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Afghan Women defiant despite University Ban by Taliban

Kabul: Women protested and cried outside universities as the ban was enforced. More and more countries have condemned the decision, with the UN urging a reversal.

Afghan women stood outside universities on Wednesday, many barred from entry by security forces enforcing a ban on female higher education imposed by the ruling Taliban a day before.

Women dressed in black cloaks and headscarves the dress code the Taliban has enforced since taking power in August 2021 gathered outside universities in Kabul and elsewhere. Many were crying over the dreams and aspirations they had for their futures until a day before.

“We all felt like caged birds, we hugged each other, screamed, and cried: ‘Why is this happening to us?'” Amini, a 23-year-old nursing student in Kunduz, told the French news agency AFP. 

Universities nationwide were on winter break when the ban was announced, but many students were at universities to take exams or study in libraries.

Some female students were allowed into campuses on Wednesday to finalize administrative procedures. Others were allowed to attend graduation ceremonies scheduled for Wednesday, a spokesman for Kabul University told the Associated Press.

Hasti, a third-year political studies student, is among the female students whose exams were canceled because of the ban. She told the Reuters news agency her exam preparations soon turned into mourning after the ban was announced.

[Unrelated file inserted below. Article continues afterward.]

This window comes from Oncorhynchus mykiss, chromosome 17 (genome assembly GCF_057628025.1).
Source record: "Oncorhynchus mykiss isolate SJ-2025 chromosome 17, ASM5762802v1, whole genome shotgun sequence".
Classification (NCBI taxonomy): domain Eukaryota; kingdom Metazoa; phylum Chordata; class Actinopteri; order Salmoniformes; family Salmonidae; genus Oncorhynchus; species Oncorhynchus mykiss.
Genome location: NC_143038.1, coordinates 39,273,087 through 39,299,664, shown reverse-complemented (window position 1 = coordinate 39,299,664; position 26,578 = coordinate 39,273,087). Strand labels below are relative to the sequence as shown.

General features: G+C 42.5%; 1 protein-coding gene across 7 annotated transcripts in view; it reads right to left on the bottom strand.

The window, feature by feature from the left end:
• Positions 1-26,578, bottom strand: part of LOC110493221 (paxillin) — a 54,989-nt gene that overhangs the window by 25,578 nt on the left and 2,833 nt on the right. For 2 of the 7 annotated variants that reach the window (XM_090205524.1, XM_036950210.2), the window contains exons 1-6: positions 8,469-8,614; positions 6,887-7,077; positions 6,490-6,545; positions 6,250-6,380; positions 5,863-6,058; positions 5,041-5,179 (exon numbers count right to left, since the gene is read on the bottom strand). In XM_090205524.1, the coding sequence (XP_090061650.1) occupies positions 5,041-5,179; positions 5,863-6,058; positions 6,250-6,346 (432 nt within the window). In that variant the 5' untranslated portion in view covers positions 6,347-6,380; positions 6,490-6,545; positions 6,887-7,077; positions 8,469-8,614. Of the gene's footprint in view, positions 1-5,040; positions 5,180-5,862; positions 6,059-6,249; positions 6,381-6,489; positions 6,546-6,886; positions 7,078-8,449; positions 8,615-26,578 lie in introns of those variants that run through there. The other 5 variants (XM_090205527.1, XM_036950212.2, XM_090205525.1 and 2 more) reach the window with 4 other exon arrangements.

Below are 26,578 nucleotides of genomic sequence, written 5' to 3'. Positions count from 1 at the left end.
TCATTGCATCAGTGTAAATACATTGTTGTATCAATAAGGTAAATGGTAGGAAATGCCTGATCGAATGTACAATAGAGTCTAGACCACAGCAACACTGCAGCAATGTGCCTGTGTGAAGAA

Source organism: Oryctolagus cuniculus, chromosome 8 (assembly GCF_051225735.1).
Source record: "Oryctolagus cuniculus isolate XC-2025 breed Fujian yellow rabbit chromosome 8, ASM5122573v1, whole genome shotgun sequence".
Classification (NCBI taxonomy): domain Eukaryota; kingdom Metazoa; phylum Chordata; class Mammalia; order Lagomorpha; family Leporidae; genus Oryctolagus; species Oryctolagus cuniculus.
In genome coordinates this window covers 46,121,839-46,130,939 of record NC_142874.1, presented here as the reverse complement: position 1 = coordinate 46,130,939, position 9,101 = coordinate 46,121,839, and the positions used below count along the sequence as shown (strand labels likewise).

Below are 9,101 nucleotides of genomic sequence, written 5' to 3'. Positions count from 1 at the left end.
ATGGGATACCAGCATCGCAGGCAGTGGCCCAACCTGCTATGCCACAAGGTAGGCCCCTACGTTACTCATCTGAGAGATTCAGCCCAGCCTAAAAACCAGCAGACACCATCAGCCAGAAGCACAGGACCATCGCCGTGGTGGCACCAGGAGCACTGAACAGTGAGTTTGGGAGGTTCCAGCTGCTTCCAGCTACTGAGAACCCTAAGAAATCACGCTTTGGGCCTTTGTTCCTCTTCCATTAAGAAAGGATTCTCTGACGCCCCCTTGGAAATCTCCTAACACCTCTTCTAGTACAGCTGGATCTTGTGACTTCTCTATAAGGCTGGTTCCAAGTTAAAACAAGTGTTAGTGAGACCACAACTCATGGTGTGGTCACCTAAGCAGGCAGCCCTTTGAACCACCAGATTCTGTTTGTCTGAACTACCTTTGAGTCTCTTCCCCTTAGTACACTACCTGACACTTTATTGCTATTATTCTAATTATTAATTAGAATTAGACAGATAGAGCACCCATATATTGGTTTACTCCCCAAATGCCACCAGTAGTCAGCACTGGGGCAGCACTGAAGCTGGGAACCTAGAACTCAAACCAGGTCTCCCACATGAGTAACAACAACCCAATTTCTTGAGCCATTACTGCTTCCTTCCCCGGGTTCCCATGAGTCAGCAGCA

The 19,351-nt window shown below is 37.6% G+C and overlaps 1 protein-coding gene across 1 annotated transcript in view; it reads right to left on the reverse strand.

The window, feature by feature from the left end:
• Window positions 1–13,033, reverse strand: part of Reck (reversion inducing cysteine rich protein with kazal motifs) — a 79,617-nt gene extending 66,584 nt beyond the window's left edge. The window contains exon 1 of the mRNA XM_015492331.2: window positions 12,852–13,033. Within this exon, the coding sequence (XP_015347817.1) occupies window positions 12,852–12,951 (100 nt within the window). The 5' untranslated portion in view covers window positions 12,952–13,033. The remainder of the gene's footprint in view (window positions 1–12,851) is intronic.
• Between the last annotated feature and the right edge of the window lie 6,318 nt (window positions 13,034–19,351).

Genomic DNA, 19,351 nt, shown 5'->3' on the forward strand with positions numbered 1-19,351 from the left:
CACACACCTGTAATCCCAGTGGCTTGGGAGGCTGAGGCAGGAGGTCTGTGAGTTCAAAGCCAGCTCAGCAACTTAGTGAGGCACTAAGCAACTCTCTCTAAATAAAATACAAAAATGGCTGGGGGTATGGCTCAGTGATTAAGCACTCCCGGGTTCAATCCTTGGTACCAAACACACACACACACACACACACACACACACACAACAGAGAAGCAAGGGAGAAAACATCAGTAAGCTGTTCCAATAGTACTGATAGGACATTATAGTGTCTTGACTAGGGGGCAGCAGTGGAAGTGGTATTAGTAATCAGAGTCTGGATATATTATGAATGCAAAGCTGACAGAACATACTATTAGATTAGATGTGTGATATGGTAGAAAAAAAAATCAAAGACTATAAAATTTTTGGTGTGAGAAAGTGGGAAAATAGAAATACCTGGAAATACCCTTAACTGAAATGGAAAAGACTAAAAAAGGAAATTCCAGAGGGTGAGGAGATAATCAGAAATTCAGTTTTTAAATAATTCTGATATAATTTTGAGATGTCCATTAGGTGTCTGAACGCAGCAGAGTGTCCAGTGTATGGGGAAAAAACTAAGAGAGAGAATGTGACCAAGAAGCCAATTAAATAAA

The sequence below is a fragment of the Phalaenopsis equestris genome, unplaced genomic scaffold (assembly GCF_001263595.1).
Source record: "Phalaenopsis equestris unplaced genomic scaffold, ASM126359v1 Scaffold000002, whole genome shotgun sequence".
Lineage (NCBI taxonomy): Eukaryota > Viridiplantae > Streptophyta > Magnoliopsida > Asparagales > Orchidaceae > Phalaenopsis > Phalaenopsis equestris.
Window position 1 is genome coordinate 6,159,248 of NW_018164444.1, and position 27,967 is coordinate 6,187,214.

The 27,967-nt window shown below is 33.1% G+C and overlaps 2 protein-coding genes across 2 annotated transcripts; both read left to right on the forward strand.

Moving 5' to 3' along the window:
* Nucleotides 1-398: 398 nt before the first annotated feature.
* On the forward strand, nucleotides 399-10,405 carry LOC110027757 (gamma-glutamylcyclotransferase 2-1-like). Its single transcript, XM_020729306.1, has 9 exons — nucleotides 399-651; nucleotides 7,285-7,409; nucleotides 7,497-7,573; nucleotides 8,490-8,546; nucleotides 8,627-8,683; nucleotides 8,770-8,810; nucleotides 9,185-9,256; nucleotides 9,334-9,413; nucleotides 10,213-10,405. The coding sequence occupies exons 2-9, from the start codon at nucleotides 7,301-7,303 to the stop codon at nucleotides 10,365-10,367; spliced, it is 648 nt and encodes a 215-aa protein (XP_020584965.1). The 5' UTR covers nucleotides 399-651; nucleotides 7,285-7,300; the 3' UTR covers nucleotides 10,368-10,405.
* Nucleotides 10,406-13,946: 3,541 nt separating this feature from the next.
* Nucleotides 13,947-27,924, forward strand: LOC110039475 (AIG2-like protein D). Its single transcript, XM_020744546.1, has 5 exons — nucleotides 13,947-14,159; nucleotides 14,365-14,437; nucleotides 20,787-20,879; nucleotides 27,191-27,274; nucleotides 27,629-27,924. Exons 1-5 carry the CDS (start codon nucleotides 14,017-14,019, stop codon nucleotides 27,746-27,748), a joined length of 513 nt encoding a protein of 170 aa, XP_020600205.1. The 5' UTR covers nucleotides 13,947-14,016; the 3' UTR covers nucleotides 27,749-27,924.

“I have done my best to study; it is very hard for me, because right now I have to stop my studying and my goals are not achievable. … If the situation continues like this for women, it means women and girls are being buried alive,” she said.

How did people in Afghanistan respond?

Widely condemned internationally, people also made their frustration known at home. Aside from the gathering to protest the decision outside campuses amid heavy security presence, many took to social media to condemn the ban.

Twitter and Facebook users utilized the hashtag #LetHerLearn to protest the decision.

“We came to the university at 6:30 in the morning,” a student named Tamana Aref tweeted, with photos showing empty streets purportedly in the vicinity of Kardan University in Kabul. “The boys were allowed to enter, and they pointed guns at us and told us to go home.”

Another user, Hadia Rahmani, said on Facebook: “I knew this would happen one day, even going to the streets and roads will be banned until further notice.”

Who else has condemned the decision?

Outside the Afghan borders, the ban on female students at universities has been slammed by world leaders and rights organizations.

The UN mission in Afghanistan urged the Taliban administration to revoke the decision “immediately.” It also called for reopening girls schools beyond the sixth grade, another previously introduced curtailment on women’s educational rights.

The Taliban-run government should “end all measures preventing women and girls from participating fully in daily public life,” the UN said.

US officials meanwhile continued to pour on their condemnation. Secretary of State Antony Blinken warned of the “consequences for the Taliban” the decision is bound to have. He added that no other country worldwide barred women and girls from education.

British Prime Minister Rishi Sunak described the ban as a “grave step backwards” in a Wednesday statement. He warned the Taliban that “the world is watching.

Zahra Sikandar
Written By

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